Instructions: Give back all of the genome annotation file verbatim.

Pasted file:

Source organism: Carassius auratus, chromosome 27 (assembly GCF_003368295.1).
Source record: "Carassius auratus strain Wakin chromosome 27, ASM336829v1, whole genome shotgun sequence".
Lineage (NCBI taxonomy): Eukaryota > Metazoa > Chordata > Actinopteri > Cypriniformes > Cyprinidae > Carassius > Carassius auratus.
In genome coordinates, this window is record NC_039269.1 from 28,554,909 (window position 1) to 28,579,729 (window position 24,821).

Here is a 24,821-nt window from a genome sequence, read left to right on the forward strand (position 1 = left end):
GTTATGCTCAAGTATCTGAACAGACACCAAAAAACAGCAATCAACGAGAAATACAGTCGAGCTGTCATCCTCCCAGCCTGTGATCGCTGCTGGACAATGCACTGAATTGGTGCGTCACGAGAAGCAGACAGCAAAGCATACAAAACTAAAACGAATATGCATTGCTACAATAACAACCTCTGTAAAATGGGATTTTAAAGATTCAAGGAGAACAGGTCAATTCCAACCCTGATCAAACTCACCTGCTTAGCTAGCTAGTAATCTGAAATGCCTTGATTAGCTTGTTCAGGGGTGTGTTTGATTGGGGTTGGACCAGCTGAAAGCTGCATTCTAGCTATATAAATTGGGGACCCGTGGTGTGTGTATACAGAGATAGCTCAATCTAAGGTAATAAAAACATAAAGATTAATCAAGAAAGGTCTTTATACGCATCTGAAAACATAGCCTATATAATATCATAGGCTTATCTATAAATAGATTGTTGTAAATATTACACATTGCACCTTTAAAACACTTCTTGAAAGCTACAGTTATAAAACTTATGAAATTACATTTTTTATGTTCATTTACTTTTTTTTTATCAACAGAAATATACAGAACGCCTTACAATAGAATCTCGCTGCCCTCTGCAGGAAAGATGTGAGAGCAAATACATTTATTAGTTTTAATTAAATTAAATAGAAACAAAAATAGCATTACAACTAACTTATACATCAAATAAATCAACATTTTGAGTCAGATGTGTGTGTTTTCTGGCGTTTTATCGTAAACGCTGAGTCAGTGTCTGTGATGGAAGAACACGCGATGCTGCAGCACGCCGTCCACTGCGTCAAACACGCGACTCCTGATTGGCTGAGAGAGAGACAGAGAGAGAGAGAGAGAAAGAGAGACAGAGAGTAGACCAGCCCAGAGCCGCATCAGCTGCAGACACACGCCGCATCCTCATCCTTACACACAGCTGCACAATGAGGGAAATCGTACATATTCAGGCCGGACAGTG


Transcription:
Source organism: Carassius auratus, chromosome 27 (assembly GCF_003368295.1).
Source record: "Carassius auratus strain Wakin chromosome 27, ASM336829v1, whole genome shotgun sequence".
Lineage (NCBI taxonomy): Eukaryota > Metazoa > Chordata > Actinopteri > Cypriniformes > Cyprinidae > Carassius > Carassius auratus.
In genome coordinates, this window is record NC_039269.1 from 28,554,909 (window position 1) to 28,579,729 (window position 24,821).

Here is a 24,821-nt window from a genome sequence, read left to right on the forward strand (position 1 = left end):
GTTATGCTCAAGTATCTGAACAGACACCAAAAAACAGCAATCAACGAGAAATACAGTCGAGCTGTCATCCTCCCAGCCTGTGATCGCTGCTGGACAATGCACTGAATTGGTGCGTCACGAGAAGCAGACAGCAAAGCATACAAAACTAAAACGAATATGCATTGCTACAATAACAACCTCTGTAAAATGGGATTTTAAAGATTCAAGGAGAACAGGTCAATTCCAACCCTGATCAAACTCACCTGCTTAGCTAGCTAGTAATCTGAAATGCCTTGATTAGCTTGTTCAGGGGTGTGTTTGATTGGGGTTGGACCAGCTGAAAGCTGCATTCTAGCTATATAAATTGGGGACCCGTGGTGTGTGTATACAGAGATAGCTCAATCTAAGGTAATAAAAACATAAAGATTAATCAAGAAAGGTCTTTATACGCATCTGAAAACATAGCCTATATAATATCATAGGCTTATCTATAAATAGATTGTTGTAAATATTACACATTGCACCTTTAAAACACTTCTTGAAAGCTACAGTTATAAAACTTATGAAATTACATTTTTTATGTTCATTTACTTTTTTTTTATCAACAGAAATATACAGAACGCCTTACAATAGAATCTCGCTGCCCTCTGCAGGAAAGATGTGAGAGCAAATACATTTATTAGTTTTAATTAAATTAAATAGAAACAAAAATAGCATTACAACTAACTTATACATCAAATAAATCAACATTTTGAGTCAGATGTGTGTGTTTTCTGGCGTTTTATCGTAAACGCTGAGTCAGTGTCTGTGATGGAAGAACACGCGATGCTGCAGCACGCCGTCCACTGCGTCAAACACGCGACTCCTGATTGGCTGAGAGAGAGACAGAGAGAGAGAGAGAGAAAGAGAGACAGAGAGTAGACCAGCCCAGAGCCGCATCAGCTGCAGACACACGCCGCATCCTCATCCTTACACACAGCTGCACAATGAGGGAAATCGTACATATTCAGGCCGGACAGTG